The only reason I went to see F&F6 was the tank is in the trailer, and it's such an outrageous idea that I figured it had to be worth three quid even if nothing else worked. It was a long hard wait to get that far. Fast Five - which is the third most popular post on this blog, for some reason - starts off with an absolute belter of a chase involving a train and cars and dune buggies and exploding bridges and lunacy. F&F6 seems to have concluded that that sort of thing was just pandering to the baser impulses of the audience and so they deployed the actors. Quite how, at this point, anyone though that would be a good idea … their leads are Vin Diesel and Paul Walker, for heaven's sake. Much of the scenery can emote more convincingly. Their two new names were Gina Carano, who is incredibly good at beating people up, and Luke Evans, who I was thinking of as the Canadian Orlando Bloom until I could go home and check that he was in fact the guy that played Aramis in the recent Three Musketeers movie. Man, not being able quite to figure out who he was about the second or third most annoying thing about him in both the movies I've seen him in. Anyhow, with all that acting talent deployed to emote about the problem of Michelle Rodriguez being suddenly employable again, and thus having to be resurrected back into this movie franchise, there was a lot less open defiance of the laws of physics than I really expect out of a popcorn movie.
What's the plot? Lord, it's beyond dumb. Some hokum about how some ex-military loon bag has assembled a mirror image of Vin's gang of car-driving badasses and is somehow using cars to steal a bunch of mcguffins for hell if I know what reason. Anyhow, Vin has to stop him, because otherwise all those cars are just going to rust or something. And after a lot of sub-optimal chases in the dark and the entirely mandatory and deeply annoying scene where there's a street meet of funky drivers and their slappertastic girlfriends, we finally get the tank chase, which doesn't make a button of sense starting with the fact that the tank appears out of the inside of a vast container which doesn't appear to have had any door big enough to put a tank into it through in the first place. And what a tank it is. As I pointed out at the beginning, it's palatial on the inside, but beguilingly compact on the outside. And it has a windscreen for the driver, though I've no idea why because half the time it looks like Luke Evans is driving it from the turret. And firing the gun, and loading it, and swivelling the turret around; it's every five year old boy's dream of a tank. Also, you can drive it over any god's amount of stuff, including cars, and at no point does it throw its tracks like a tank would in the real world if you zapped it over a land rover or a cement berm at forty miles an hour.
The tank chase wasn't as much fun as I hoped it would be, in other words. But it's all a feint, while the evil genius mastermind pulls his real plan off. Like every other evil plot I've seen in the movies for the last two years, it revolves around getting captured and then wiggling free by out-thinking the good guys. Again, this isn't perhaps a true feat of intellect given the collective intellectual horsepower on display, but man, if people were whammying their way out of being captured this much in the real world, we'd have made shoot-to-kill the only sensible policy decades ago. Since this is Fast and Furious world, the next thing is a vast chase. Having long since run out of rational things to chase now that they're six movies in, they chase an Antonov heavy cargo jet. For what feels like about twenty minutes. At sixty miles an hour. I was bored enough to start wondering how long the runway would have to be to get this to work. Well, something between 15 and 20 miles, depending on how much time we were living through twice due to intercutting. The longest runway in the world - this I had to check - is at Edwards Air Force Base, and it's 12 km, or call it 8 miles if you're feeling generous to a fault. There's nothing in Spain that's more than half that length…. Not that a cargo jet trying to take off would actually be going at a crappy sixty miles an hour; try three times that.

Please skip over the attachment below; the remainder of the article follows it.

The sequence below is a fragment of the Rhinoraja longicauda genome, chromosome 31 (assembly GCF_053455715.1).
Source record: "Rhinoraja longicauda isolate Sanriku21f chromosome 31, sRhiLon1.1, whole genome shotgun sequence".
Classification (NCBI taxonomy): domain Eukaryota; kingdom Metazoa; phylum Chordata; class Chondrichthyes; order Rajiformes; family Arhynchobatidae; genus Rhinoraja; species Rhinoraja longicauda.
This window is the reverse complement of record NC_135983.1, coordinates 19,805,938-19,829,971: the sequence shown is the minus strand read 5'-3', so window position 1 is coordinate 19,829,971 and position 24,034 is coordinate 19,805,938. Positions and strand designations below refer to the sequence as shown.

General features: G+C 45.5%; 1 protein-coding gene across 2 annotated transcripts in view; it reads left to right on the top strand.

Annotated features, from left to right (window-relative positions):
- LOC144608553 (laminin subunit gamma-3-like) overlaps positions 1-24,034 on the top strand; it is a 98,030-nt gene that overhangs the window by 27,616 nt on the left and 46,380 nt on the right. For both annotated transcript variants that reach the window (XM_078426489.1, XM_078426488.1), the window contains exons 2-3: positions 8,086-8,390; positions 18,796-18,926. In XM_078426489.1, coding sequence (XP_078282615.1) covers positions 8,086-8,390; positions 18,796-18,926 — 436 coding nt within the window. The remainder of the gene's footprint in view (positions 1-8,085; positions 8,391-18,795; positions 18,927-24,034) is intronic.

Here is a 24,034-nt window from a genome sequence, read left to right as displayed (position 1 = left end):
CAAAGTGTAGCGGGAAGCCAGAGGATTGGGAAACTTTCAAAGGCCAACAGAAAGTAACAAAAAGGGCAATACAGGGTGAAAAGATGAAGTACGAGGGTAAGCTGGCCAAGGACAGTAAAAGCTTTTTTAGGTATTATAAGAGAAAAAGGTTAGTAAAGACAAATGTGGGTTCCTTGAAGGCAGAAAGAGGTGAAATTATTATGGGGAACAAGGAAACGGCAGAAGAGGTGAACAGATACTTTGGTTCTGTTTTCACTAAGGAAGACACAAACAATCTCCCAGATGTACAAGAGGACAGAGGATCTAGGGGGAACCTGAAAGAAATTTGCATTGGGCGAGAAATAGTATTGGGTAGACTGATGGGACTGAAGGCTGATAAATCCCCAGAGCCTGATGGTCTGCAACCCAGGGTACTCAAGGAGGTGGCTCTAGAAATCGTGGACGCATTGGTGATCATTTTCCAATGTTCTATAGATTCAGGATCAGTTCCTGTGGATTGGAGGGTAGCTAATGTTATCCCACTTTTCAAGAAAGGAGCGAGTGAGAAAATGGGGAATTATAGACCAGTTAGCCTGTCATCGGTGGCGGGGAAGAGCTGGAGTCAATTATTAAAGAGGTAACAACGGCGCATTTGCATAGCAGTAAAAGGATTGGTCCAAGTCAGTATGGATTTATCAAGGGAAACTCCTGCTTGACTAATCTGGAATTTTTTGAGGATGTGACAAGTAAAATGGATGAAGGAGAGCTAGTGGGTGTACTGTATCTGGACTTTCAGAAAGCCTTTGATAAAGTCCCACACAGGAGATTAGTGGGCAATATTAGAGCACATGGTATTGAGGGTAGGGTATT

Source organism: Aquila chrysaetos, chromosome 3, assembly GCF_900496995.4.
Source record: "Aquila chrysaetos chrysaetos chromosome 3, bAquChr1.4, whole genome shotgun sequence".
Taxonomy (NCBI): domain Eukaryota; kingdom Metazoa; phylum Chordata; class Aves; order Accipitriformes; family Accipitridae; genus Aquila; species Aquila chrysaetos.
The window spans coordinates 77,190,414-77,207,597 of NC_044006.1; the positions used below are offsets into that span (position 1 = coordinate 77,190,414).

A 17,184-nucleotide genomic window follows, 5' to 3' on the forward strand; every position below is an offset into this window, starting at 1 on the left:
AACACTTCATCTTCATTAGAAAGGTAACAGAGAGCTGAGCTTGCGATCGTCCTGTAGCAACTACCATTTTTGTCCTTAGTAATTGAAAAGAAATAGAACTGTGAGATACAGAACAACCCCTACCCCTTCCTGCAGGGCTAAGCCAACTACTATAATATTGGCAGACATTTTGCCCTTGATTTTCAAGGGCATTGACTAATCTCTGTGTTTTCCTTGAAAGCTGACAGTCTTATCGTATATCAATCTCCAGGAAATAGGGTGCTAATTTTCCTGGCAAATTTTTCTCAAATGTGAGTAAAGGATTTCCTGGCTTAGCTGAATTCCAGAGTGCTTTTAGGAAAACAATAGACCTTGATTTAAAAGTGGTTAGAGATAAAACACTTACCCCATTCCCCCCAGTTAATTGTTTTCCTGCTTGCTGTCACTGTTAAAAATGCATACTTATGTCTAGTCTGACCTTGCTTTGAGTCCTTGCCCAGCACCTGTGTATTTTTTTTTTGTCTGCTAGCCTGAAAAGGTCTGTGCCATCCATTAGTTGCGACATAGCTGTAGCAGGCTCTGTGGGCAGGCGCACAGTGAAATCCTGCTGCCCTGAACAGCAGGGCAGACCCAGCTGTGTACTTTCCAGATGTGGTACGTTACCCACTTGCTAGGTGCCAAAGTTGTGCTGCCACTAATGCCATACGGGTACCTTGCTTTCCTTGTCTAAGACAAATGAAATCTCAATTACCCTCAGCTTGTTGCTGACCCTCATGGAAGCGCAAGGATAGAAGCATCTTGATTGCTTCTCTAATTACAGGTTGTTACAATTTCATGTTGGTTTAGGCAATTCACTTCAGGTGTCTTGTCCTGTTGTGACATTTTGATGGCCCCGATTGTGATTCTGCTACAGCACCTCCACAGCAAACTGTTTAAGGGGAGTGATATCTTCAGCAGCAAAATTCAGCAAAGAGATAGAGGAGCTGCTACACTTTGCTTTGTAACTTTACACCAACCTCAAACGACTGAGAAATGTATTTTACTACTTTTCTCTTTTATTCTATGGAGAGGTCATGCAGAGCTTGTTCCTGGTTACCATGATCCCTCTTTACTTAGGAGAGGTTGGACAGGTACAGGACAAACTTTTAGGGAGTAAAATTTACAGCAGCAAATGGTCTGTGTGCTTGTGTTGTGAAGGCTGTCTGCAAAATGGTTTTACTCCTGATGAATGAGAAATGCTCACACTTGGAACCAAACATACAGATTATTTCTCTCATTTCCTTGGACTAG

Still there's a high old disregard for the laws of physics. There's a huge disclaimer at the end of the movie warning people not to try any of the stuff they've just seen in their own cars; for some reason it rambles on about closed courses and trained drivers when of course it should just say, Don't try any of this because reality doesn't work this way. Here's a handy tip they didn't cover; cars, moving or stationary, do NOT break your fall when you collide with them at high speed. They break every bone in your body. I try these things out so that you don't have to. I mention this because at one point, Vin Diesel actually answers the question "How did you know there'd be a car to break our fall?" and didn't give the right answer. Also, the F&F Phy6 of falling out of an aeroplane moving at takeoff speed; totally comfy if you fall straight down into a fast moving car directly below you; utterly lethal if you just drop out of the plane and fly backwards in a parabola to the ground. Same amount of energy either way, really, and cars don't break your fall. So don't try that one at home either.
Apparently I missed out on a sequel hook; there's a long boring coda at the end in which the surviving cast have a barbecue, but if you can somehow stay awake past that and then keep your patience during the credits, Jason Statham shows up and murders one of the survivors we've just seen at the barbecue, which sets up the next movie. And normally I'd go hey wow, the Stath is finally gracing this dreck with his presence, but having seen both Blitz and Chaos last year on DVD, I have had a crisis of faith about the Stath, and am somehow less filled with Squee than I should be.
PS: someone on the web thoughtfully made this graphic on runways: